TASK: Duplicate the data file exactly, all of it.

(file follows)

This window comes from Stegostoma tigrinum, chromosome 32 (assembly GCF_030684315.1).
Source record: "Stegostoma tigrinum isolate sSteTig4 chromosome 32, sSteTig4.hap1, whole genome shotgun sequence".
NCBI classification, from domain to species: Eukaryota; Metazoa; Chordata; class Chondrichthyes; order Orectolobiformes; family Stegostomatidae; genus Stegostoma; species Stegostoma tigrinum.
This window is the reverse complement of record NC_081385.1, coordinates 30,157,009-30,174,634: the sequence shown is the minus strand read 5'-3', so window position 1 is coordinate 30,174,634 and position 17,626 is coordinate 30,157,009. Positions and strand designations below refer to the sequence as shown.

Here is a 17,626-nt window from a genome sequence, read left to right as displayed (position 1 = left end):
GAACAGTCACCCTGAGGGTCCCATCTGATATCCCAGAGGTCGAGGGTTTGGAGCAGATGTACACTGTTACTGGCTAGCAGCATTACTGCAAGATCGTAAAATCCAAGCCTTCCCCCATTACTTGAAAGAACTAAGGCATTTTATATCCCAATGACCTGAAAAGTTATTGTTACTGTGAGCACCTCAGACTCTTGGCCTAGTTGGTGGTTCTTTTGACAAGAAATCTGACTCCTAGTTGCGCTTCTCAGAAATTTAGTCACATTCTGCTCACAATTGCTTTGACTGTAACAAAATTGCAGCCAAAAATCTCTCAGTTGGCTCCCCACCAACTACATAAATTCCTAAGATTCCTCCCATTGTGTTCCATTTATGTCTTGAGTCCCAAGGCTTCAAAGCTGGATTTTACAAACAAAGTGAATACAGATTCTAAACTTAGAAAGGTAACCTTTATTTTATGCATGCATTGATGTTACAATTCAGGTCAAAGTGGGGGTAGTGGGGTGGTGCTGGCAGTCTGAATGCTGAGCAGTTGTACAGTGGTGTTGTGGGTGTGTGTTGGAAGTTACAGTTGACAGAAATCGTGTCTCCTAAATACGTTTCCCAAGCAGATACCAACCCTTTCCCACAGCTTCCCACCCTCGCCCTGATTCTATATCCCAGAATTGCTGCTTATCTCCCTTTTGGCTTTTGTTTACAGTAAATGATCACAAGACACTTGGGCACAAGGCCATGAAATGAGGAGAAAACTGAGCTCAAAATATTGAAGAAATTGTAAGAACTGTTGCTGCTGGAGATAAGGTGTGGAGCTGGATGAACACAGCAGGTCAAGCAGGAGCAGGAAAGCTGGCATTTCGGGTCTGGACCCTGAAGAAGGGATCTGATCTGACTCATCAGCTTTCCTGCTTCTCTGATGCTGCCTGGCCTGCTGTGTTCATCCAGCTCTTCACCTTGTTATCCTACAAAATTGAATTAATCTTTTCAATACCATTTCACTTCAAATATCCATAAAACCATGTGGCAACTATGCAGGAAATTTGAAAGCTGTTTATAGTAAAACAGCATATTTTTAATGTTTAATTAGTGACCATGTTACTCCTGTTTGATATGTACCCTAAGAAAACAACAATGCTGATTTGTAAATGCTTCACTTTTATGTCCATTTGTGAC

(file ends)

This window comes from Stegostoma tigrinum, chromosome 32 (assembly GCF_030684315.1).
Source record: "Stegostoma tigrinum isolate sSteTig4 chromosome 32, sSteTig4.hap1, whole genome shotgun sequence".
NCBI classification, from domain to species: Eukaryota; Metazoa; Chordata; class Chondrichthyes; order Orectolobiformes; family Stegostomatidae; genus Stegostoma; species Stegostoma tigrinum.
This window is the reverse complement of record NC_081385.1, coordinates 30,157,009-30,174,634: the sequence shown is the minus strand read 5'-3', so window position 1 is coordinate 30,174,634 and position 17,626 is coordinate 30,157,009. Positions and strand designations below refer to the sequence as shown.

Here is a 17,626-nt window from a genome sequence, read left to right as displayed (position 1 = left end):
GAACAGTCACCCTGAGGGTCCCATCTGATATCCCAGAGGTCGAGGGTTTGGAGCAGATGTACACTGTTACTGGCTAGCAGCATTACTGCAAGATCGTAAAATCCAAGCCTTCCCCCATTACTTGAAAGAACTAAGGCATTTTATATCCCAATGACCTGAAAAGTTATTGTTACTGTGAGCACCTCAGACTCTTGGCCTAGTTGGTGGTTCTTTTGACAAGAAATCTGACTCCTAGTTGCGCTTCTCAGAAATTTAGTCACATTCTGCTCACAATTGCTTTGACTGTAACAAAATTGCAGCCAAAAATCTCTCAGTTGGCTCCCCACCAACTACATAAATTCCTAAGATTCCTCCCATTGTGTTCCATTTATGTCTTGAGTCCCAAGGCTTCAAAGCTGGATTTTACAAACAAAGTGAATACAGATTCTAAACTTAGAAAGGTAACCTTTATTTTATGCATGCATTGATGTTACAATTCAGGTCAAAGTGGGGGTAGTGGGGTGGTGCTGGCAGTCTGAATGCTGAGCAGTTGTACAGTGGTGTTGTGGGTGTGTGTTGGAAGTTACAGTTGACAGAAATCGTGTCTCCTAAATACGTTTCCCAAGCAGATACCAACCCTTTCCCACAGCTTCCCACCCTCGCCCTGATTCTATATCCCAGAATTGCTGCTTATCTCCCTTTTGGCTTTTGTTTACAGTAAATGATCACAAGACACTTGGGCACAAGGCCATGAAATGAGGAGAAAACTGAGCTCAAAATATTGAAGAAATTGTAAGAACTGTTGCTGCTGGAGATAAGGTGTGGAGCTGGATGAACACAGCAGGTCAAGCAGGAGCAGGAAAGCTGGCATTTCGGGTCTGGACCCTGAAGAAGGGATCTGATCTGACTCATCAGCTTTCCTGCTTCTCTGATGCTGCCTGGCCTGCTGTGTTCATCCAGCTCTTCACCTTGTTATCCTACAAAATTGAATTAATCTTTTCAATACCATTTCACTTCAAATATCCATAAAACCATGTGGCAACTATGCAGGAAATTTGAAAGCTGTTTATAGTAAAACAGCATATTTTTAATGTTTAATTAGTGACCATGTTACTCCTGTTTGATATGTACCCTAAGAAAACAACAATGCTGATTTGTAAATGCTTCACTTTTATGTCCATTTGTGAC